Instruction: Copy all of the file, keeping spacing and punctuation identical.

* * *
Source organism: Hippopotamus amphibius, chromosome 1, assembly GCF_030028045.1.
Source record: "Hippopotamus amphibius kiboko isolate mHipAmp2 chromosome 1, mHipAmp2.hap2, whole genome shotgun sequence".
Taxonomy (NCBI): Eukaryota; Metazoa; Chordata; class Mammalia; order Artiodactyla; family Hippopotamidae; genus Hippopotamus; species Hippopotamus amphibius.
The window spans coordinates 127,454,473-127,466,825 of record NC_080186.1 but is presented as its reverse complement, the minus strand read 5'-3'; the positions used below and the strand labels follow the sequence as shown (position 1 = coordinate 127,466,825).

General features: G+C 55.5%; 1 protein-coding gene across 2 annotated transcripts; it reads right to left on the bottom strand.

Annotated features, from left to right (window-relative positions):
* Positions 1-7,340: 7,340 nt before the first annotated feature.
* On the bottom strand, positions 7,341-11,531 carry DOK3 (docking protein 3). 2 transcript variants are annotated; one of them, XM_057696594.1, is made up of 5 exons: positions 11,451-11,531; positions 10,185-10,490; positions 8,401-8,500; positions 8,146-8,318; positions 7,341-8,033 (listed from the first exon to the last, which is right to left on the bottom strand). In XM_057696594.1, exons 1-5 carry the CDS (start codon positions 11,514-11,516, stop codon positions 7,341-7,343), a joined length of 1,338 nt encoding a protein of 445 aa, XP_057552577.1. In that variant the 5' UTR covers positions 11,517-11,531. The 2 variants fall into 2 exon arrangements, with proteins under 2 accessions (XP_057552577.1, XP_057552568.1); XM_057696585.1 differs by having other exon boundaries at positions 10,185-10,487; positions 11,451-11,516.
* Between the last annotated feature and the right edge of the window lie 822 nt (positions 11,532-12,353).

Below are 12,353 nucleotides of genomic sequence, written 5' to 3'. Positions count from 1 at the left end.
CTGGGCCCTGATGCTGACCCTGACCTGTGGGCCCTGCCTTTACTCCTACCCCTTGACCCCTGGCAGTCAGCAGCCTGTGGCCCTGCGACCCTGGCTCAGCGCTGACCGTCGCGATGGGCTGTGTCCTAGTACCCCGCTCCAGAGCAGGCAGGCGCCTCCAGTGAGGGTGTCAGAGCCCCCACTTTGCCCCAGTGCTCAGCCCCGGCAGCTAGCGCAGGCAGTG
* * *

Source organism: Hippopotamus amphibius, chromosome 1, assembly GCF_030028045.1.
Source record: "Hippopotamus amphibius kiboko isolate mHipAmp2 chromosome 1, mHipAmp2.hap2, whole genome shotgun sequence".
Taxonomy (NCBI): Eukaryota; Metazoa; Chordata; class Mammalia; order Artiodactyla; family Hippopotamidae; genus Hippopotamus; species Hippopotamus amphibius.
The window spans coordinates 127,454,473-127,466,825 of record NC_080186.1 but is presented as its reverse complement, the minus strand read 5'-3'; the positions used below and the strand labels follow the sequence as shown (position 1 = coordinate 127,466,825).

General features: G+C 55.5%; 1 protein-coding gene across 2 annotated transcripts; it reads right to left on the bottom strand.

Annotated features, from left to right (window-relative positions):
* Positions 1-7,340: 7,340 nt before the first annotated feature.
* On the bottom strand, positions 7,341-11,531 carry DOK3 (docking protein 3). 2 transcript variants are annotated; one of them, XM_057696594.1, is made up of 5 exons: positions 11,451-11,531; positions 10,185-10,490; positions 8,401-8,500; positions 8,146-8,318; positions 7,341-8,033 (listed from the first exon to the last, which is right to left on the bottom strand). In XM_057696594.1, exons 1-5 carry the CDS (start codon positions 11,514-11,516, stop codon positions 7,341-7,343), a joined length of 1,338 nt encoding a protein of 445 aa, XP_057552577.1. In that variant the 5' UTR covers positions 11,517-11,531. The 2 variants fall into 2 exon arrangements, with proteins under 2 accessions (XP_057552577.1, XP_057552568.1); XM_057696585.1 differs by having other exon boundaries at positions 10,185-10,487; positions 11,451-11,516.
* Between the last annotated feature and the right edge of the window lie 822 nt (positions 11,532-12,353).

Below are 12,353 nucleotides of genomic sequence, written 5' to 3'. Positions count from 1 at the left end.
CTGGGCCCTGATGCTGACCCTGACCTGTGGGCCCTGCCTTTACTCCTACCCCTTGACCCCTGGCAGTCAGCAGCCTGTGGCCCTGCGACCCTGGCTCAGCGCTGACCGTCGCGATGGGCTGTGTCCTAGTACCCCGCTCCAGAGCAGGCAGGCGCCTCCAGTGAGGGTGTCAGAGCCCCCACTTTGCCCCAGTGCTCAGCCCCGGCAGCTAGCGCAGGCAGTG